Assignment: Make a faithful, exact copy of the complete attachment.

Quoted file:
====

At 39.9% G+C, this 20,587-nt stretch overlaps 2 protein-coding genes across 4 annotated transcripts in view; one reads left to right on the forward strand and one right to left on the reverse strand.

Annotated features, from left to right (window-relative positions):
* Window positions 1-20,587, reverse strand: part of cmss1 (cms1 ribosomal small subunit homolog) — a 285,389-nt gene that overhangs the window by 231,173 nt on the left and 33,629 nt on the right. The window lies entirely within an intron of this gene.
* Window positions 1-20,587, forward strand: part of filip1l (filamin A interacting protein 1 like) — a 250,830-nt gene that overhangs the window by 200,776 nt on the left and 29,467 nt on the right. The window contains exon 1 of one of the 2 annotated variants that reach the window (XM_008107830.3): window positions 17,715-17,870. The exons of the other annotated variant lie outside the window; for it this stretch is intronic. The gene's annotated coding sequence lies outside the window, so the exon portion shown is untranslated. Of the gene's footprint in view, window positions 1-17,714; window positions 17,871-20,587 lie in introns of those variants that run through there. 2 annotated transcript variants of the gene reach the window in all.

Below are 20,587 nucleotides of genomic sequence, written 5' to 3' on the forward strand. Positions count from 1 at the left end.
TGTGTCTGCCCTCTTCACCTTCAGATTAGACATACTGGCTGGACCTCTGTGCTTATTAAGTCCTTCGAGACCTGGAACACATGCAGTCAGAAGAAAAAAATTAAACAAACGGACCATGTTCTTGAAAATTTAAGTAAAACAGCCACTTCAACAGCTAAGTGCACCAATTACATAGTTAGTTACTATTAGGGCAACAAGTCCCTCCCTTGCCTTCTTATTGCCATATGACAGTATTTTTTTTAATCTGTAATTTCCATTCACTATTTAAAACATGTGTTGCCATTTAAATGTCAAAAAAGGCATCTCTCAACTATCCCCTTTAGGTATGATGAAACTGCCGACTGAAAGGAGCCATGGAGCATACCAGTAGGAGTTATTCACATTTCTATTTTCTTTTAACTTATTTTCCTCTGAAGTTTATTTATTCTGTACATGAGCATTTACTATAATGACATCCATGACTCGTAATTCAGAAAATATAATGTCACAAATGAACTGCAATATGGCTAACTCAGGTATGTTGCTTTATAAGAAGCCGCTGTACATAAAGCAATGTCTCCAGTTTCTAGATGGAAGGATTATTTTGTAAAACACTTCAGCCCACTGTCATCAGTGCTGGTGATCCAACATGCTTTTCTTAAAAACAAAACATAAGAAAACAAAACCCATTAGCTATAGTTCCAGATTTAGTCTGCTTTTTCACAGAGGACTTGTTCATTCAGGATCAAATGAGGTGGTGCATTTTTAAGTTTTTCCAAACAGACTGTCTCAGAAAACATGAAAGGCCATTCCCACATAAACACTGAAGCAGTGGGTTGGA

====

At 39.9% G+C, this 20,587-nt stretch overlaps 2 protein-coding genes across 4 annotated transcripts in view; one reads left to right on the forward strand and one right to left on the reverse strand.

Annotated features, from left to right (window-relative positions):
* Window positions 1-20,587, reverse strand: part of cmss1 (cms1 ribosomal small subunit homolog) — a 285,389-nt gene that overhangs the window by 231,173 nt on the left and 33,629 nt on the right. The window lies entirely within an intron of this gene.
* Window positions 1-20,587, forward strand: part of filip1l (filamin A interacting protein 1 like) — a 250,830-nt gene that overhangs the window by 200,776 nt on the left and 29,467 nt on the right. The window contains exon 1 of one of the 2 annotated variants that reach the window (XM_008107830.3): window positions 17,715-17,870. The exons of the other annotated variant lie outside the window; for it this stretch is intronic. The gene's annotated coding sequence lies outside the window, so the exon portion shown is untranslated. Of the gene's footprint in view, window positions 1-17,714; window positions 17,871-20,587 lie in introns of those variants that run through there. 2 annotated transcript variants of the gene reach the window in all.

Below are 20,587 nucleotides of genomic sequence, written 5' to 3' on the forward strand. Positions count from 1 at the left end.
TGTGTCTGCCCTCTTCACCTTCAGATTAGACATACTGGCTGGACCTCTGTGCTTATTAAGTCCTTCGAGACCTGGAACACATGCAGTCAGAAGAAAAAAATTAAACAAACGGACCATGTTCTTGAAAATTTAAGTAAAACAGCCACTTCAACAGCTAAGTGCACCAATTACATAGTTAGTTACTATTAGGGCAACAAGTCCCTCCCTTGCCTTCTTATTGCCATATGACAGTATTTTTTTTAATCTGTAATTTCCATTCACTATTTAAAACATGTGTTGCCATTTAAATGTCAAAAAAGGCATCTCTCAACTATCCCCTTTAGGTATGATGAAACTGCCGACTGAAAGGAGCCATGGAGCATACCAGTAGGAGTTATTCACATTTCTATTTTCTTTTAACTTATTTTCCTCTGAAGTTTATTTATTCTGTACATGAGCATTTACTATAATGACATCCATGACTCGTAATTCAGAAAATATAATGTCACAAATGAACTGCAATATGGCTAACTCAGGTATGTTGCTTTATAAGAAGCCGCTGTACATAAAGCAATGTCTCCAGTTTCTAGATGGAAGGATTATTTTGTAAAACACTTCAGCCCACTGTCATCAGTGCTGGTGATCCAACATGCTTTTCTTAAAAACAAAACATAAGAAAACAAAACCCATTAGCTATAGTTCCAGATTTAGTCTGCTTTTTCACAGAGGACTTGTTCATTCAGGATCAAATGAGGTGGTGCATTTTTAAGTTTTTCCAAACAGACTGTCTCAGAAAACATGAAAGGCCATTCCCACATAAACACTGAAGCAGTGGGTTGGA